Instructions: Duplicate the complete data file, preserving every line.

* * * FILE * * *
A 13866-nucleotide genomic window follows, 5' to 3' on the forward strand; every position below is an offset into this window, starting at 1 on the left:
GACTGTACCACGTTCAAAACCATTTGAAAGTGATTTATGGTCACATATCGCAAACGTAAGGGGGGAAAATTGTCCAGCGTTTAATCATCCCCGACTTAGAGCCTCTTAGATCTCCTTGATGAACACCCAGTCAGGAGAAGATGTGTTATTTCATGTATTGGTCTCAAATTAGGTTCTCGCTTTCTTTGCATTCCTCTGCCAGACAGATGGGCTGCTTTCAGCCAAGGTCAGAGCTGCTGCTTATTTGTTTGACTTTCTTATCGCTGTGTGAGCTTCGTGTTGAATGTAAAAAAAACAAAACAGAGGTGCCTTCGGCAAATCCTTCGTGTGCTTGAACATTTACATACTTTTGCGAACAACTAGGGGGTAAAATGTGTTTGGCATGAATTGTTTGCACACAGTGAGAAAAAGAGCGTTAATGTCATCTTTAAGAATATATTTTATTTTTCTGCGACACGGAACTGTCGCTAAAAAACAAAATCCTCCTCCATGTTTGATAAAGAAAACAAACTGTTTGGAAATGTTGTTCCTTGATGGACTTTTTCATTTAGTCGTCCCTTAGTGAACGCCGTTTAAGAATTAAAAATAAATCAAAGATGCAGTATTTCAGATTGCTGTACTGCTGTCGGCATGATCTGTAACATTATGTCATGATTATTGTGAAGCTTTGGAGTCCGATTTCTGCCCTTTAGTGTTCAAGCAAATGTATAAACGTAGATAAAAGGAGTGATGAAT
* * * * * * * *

A 13866-nucleotide genomic window follows, 5' to 3' on the forward strand; every position below is an offset into this window, starting at 1 on the left:
GACTGTACCACGTTCAAAACCATTTGAAAGTGATTTATGGTCACATATCGCAAACGTAAGGGGGGAAAATTGTCCAGCGTTTAATCATCCCCGACTTAGAGCCTCTTAGATCTCCTTGATGAACACCCAGTCAGGAGAAGATGTGTTATTTCATGTATTGGTCTCAAATTAGGTTCTCGCTTTCTTTGCATTCCTCTGCCAGACAGATGGGCTGCTTTCAGCCAAGGTCAGAGCTGCTGCTTATTTGTTTGACTTTCTTATCGCTGTGTGAGCTTCGTGTTGAATGTAAAAAAAACAAAACAGAGGTGCCTTCGGCAAATCCTTCGTGTGCTTGAACATTTACATACTTTTGCGAACAACTAGGGGGTAAAATGTGTTTGGCATGAATTGTTTGCACACAGTGAGAAAAAGAGCGTTAATGTCATCTTTAAGAATATATTTTATTTTTCTGCGACACGGAACTGTCGCTAAAAAACAAAATCCTCCTCCATGTTTGATAAAGAAAACAAACTGTTTGGAAATGTTGTTCCTTGATGGACTTTTTCATTTAGTCGTCCCTTAGTGAACGCCGTTTAAGAATTAAAAATAAATCAAAGATGCAGTATTTCAGATTGCTGTACTGCTGTCGGCATGATCTGTAACATTATGTCATGATTATTGTGAAGCTTTGGAGTCCGATTTCTGCCCTTTAGTGTTCAAGCAAATGTATAAACGTAGATAAAAGGAGTGATGAAT